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Comment: Re:Give option by default (Score 1) 163

by anotherzeb (#42356755) Attached to: UK Government Changes Tack and Demands Default Porn Block
Given that parents didn't have an equivalent to an ISP filter for books that I read and television that I watched when I was growing up, why would they need their kids to have a professional babysitter now? If the kids must have a computer in their room and not the family room, surely there's a simple way to configure a router / firewall PC to show all web pages going into the house in real time. Also, if it's basically a censorship blacklist, I wonder:
1) What else might end up on it "by accident" and therefore unavailable to everyone who doesn't tell their ISP "gimme porn"
2) How they expect to get every porn site in the world on it when new sites of (all types) get registered all the time
3) How long before the general public hears about proxies (for parents, probably about a year or so after their kids have been using them if they the government to do their parenting, I expect)

Comment: Re:Why I doubt driverless cars will ever happen (Score 1) 604

by anotherzeb (#42114133) Attached to: How Do We Program Moral Machines?
A flying Johhnycab, maybe? I'd say that's better than a flying car in the 70s future sense, but agree that it won't be like we've thought of a flying car since they were first suggested. Then again, a lot of the future hasn't turned out like we've thought it might. One important holdup for flying cars will be a reliable source of energy - petrochemical fuels are getting too expensive for ground travel let alone a load of extra air travel as well (on the assumption that the flying car would use more fuel than the ground car for the same journey). Some people / authorities would be able to run them, but the future's looking more Blade Runner than Buck Rogers.

Comment: Re:They're Missing Some Fundamental Considerations (Score 1) 179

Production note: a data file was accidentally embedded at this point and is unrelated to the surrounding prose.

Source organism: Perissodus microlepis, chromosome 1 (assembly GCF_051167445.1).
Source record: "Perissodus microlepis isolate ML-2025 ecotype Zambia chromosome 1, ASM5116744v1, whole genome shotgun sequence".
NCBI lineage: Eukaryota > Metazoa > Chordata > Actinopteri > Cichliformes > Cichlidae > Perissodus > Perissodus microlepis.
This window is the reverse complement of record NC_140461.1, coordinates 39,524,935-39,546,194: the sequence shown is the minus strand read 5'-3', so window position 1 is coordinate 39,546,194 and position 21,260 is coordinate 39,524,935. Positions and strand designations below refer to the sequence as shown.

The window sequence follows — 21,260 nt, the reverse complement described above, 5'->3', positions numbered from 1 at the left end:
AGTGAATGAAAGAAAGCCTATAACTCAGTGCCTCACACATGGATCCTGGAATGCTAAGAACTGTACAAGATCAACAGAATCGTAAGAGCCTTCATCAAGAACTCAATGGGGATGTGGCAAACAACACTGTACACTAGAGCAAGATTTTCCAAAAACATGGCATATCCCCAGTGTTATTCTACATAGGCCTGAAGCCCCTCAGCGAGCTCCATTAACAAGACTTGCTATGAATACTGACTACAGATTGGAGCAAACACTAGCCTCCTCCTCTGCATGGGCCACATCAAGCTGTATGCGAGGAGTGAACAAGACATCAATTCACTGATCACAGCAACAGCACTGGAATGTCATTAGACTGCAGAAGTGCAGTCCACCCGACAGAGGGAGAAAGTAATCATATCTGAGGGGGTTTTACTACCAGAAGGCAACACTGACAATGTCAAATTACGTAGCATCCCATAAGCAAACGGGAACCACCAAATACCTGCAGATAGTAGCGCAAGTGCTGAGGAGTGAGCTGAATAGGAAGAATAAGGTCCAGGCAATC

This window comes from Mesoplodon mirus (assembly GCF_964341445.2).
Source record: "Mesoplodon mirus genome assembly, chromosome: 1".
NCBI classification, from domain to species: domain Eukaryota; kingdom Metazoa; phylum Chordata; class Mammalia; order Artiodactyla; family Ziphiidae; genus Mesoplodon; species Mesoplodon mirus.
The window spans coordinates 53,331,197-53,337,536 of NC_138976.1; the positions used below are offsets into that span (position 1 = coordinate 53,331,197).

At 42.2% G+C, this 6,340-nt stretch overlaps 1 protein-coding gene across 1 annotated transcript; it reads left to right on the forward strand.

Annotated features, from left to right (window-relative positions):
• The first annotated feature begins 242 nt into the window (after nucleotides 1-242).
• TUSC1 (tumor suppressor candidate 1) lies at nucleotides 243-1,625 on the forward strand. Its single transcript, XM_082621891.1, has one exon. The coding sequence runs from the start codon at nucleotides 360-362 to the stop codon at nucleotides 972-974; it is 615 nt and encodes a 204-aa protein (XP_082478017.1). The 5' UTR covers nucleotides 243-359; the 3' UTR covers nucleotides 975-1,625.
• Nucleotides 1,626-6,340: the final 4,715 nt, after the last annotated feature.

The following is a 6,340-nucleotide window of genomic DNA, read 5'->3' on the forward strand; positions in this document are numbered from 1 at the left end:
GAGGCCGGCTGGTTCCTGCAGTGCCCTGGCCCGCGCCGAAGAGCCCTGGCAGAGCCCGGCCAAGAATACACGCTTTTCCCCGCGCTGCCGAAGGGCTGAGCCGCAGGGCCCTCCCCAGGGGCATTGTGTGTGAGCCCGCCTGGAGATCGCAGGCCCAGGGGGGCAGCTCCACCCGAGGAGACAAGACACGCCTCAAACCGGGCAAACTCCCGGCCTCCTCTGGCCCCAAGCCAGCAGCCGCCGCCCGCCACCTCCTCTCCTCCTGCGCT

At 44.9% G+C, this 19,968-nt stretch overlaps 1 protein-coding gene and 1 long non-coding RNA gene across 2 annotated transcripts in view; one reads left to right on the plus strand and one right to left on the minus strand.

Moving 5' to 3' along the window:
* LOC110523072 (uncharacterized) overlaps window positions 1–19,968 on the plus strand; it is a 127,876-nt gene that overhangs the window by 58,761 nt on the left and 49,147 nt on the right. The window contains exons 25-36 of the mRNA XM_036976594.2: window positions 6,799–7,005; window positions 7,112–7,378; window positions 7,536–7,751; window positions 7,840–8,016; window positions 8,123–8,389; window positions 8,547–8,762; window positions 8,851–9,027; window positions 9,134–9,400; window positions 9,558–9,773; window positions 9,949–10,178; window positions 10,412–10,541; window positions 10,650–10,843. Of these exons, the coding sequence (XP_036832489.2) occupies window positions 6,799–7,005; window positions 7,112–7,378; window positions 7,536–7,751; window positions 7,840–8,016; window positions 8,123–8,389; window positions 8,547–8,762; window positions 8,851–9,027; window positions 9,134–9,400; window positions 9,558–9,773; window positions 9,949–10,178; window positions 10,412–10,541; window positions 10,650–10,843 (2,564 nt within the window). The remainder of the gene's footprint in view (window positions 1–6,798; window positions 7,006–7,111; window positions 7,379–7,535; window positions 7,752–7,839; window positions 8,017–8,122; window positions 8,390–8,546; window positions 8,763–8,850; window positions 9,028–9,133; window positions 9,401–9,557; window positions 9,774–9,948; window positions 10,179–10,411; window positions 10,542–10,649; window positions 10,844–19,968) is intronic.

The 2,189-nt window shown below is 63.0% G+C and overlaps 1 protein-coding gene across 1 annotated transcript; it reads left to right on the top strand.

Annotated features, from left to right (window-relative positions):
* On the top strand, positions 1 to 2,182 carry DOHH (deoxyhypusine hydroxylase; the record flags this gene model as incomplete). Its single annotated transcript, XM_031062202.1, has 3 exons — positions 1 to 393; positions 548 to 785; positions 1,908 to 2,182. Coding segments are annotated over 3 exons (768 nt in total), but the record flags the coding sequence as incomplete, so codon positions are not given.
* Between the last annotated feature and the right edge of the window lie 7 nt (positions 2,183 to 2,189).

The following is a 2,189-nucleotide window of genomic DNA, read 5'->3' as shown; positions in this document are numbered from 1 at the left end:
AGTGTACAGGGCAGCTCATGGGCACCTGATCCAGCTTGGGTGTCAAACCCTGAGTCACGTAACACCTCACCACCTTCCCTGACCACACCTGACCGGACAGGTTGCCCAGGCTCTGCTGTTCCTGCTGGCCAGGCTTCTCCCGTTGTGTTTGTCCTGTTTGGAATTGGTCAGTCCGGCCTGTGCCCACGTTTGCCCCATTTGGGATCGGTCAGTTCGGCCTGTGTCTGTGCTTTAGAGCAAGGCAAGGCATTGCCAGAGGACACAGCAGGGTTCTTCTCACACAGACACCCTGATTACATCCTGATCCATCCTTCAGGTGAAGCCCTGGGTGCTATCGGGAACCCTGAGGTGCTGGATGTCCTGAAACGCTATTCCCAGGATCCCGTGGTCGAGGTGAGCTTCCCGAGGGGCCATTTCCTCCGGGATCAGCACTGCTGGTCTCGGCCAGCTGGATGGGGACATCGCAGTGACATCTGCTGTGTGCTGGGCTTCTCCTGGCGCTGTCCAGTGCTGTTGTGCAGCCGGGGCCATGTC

by anotherzeb (#41786435) Attached to: Algal Biofuels Not Ready For Scale-Up
First, we're dealing with plants, so photosynthetic efficiency is 5% if you're lucky (photosynthesis sucks for efficiency - chlorophyll is green, not black for a start). Sure, that's mostly for producing sugars and amino acids, not lipids, but that's what the algae do at the start of their life cycle. Given that the trial farms are mostly in the open in temperate or tropical climates, there's enough sunlight and looking at photosynthesis isn't going to make any difference (Solazyme use azooxanthellae algae that get their energy from sugar and not the sun, but I think that's mistake - we'll see how it goes)

Second a load of work has been and is still being done to see when and how much nutrient stress to place the algae and what else, like calcium carbonate, to add at just the right time to maximize lipid growth and whether any of a couple of hundred strains (a small proportion of all existing, I agree, but they're the ones that look most likely to produce over 45% mass lipids) has properties that make it worth spending an extra day increasing the cell size before nutrient stress to make lipids. In general, make lipid as soon as possible is the finding - the extra cell size generally means proportionately less lipid

Third, Amino acid market? google spirulina protein powder. As a western nutritional supplement it's been around for a few decades and as a part of the diet in some parts of the developing world, the dried algae has been consumed to provide most of the protein for generations. Some poor parts of India have the longest standing algae farms - basic raceways making food for people.
This gives you some idea

Fourth, I agree about reducing the use of fertilizer and not only because of efficiency of utilization in algal photosynthesis (I don't even know if it is), but because farming generally squirts fertilizer onto ground and hopes some of it will be used before being rained away whereas algae farms put fertilizer into the water knowing that it will all be used. Getting most people to eat it as a major part of their diet or farmers to use it as feed will require a bit of a cultural shift, but the tech has been in place for ages

Fifth, water will probably be waste or reused in a PBR so no or minimal ongoing cost, NPK could well be waste if an algae plant also treats sewage so no cost. The carbon boost could be provided by other sources of carbon - calcium carbonate is a waste product of water desalination plants, so would be a good option in some cases. I don't see that photosynthetic efficiency is a game changer unless you're thinking of growing in the arctic circle, but area of land or water (as in Jonathan Trent's omega project) is going to have to be big.

Comment: Re:Sewage (Score 1) 179

by anotherzeb (#41786149) Attached to: Algal Biofuels Not Ready For Scale-Up